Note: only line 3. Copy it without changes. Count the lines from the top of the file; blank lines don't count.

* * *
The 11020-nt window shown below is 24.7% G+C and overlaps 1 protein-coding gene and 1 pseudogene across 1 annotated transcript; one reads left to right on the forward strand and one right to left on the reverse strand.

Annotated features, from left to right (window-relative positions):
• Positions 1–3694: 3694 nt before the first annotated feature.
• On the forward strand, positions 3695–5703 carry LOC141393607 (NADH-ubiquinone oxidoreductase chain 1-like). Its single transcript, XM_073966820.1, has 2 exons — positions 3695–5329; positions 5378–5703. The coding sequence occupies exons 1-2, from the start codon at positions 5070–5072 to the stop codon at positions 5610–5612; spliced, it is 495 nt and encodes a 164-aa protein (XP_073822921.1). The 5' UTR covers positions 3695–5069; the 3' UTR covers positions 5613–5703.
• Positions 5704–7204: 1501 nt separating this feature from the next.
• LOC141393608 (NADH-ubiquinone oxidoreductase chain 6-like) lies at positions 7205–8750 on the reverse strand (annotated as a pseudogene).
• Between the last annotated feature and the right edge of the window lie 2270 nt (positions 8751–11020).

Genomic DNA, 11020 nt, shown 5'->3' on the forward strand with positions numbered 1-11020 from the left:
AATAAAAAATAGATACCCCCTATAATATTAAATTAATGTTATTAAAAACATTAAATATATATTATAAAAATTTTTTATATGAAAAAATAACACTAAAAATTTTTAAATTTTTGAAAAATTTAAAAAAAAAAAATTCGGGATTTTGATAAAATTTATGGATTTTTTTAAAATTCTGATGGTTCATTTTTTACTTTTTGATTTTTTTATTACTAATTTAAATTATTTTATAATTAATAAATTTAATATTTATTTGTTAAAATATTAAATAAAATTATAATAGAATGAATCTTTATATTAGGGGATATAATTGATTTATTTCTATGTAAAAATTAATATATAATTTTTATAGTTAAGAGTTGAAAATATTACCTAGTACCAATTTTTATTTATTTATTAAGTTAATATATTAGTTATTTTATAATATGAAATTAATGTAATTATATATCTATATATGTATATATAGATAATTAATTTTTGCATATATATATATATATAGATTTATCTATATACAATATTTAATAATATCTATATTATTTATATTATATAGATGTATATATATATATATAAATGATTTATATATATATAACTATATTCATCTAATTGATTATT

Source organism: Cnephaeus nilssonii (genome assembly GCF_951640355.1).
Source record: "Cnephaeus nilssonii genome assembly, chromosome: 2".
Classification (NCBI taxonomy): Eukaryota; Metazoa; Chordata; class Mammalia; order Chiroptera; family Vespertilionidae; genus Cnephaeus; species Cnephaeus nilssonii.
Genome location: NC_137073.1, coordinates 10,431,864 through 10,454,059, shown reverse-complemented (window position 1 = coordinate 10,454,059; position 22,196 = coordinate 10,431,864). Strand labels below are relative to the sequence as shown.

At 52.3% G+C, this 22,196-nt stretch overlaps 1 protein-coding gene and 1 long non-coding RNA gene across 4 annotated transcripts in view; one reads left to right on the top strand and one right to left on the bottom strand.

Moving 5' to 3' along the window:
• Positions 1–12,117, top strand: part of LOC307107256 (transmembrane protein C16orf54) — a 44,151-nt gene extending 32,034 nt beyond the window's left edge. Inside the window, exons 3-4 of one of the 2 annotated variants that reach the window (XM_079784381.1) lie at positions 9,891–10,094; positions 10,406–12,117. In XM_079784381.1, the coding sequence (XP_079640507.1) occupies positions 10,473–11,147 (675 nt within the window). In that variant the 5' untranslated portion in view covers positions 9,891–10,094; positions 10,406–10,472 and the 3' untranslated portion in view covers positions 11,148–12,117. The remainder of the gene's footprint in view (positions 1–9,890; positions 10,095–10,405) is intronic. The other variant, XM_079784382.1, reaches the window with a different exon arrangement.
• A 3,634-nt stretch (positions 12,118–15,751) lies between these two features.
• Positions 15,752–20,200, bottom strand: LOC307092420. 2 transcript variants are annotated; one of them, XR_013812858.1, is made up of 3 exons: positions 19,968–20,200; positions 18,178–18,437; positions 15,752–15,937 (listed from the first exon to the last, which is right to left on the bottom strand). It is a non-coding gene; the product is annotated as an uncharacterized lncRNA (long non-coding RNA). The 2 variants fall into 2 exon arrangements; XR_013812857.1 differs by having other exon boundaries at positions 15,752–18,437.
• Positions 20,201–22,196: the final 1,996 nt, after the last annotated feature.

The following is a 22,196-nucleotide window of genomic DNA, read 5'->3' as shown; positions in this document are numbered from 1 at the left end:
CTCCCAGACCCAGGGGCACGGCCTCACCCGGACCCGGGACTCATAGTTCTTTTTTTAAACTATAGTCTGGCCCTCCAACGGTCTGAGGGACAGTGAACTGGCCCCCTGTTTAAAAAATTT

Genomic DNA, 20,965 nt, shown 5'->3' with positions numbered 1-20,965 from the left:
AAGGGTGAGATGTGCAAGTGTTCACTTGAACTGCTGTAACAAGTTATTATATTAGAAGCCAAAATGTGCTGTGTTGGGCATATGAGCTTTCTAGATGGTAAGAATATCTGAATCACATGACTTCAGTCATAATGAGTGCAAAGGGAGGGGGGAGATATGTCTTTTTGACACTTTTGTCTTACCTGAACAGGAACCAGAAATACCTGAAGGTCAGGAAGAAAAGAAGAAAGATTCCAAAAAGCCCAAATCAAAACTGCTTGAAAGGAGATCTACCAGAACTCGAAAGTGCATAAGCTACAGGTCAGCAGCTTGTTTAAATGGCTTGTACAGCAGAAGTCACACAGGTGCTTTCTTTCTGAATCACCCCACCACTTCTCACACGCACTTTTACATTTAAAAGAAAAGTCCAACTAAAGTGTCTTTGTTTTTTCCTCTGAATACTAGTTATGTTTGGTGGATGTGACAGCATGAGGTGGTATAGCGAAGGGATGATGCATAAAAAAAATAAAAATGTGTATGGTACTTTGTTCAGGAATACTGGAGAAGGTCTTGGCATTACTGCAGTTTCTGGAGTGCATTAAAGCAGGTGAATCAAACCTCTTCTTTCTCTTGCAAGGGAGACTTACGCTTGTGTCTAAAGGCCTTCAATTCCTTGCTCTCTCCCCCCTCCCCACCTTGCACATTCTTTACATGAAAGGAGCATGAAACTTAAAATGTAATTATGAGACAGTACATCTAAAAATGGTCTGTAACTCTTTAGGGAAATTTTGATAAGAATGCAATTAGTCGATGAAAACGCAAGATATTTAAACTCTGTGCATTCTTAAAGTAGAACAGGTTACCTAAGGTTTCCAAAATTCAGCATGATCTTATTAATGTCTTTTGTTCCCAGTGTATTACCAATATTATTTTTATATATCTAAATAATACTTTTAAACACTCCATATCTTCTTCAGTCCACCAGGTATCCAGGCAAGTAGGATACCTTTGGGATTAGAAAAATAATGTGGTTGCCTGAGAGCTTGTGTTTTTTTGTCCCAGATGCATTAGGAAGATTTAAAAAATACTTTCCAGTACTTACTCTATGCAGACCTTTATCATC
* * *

• Positions 1–3694: 3694 nt before the first annotated feature.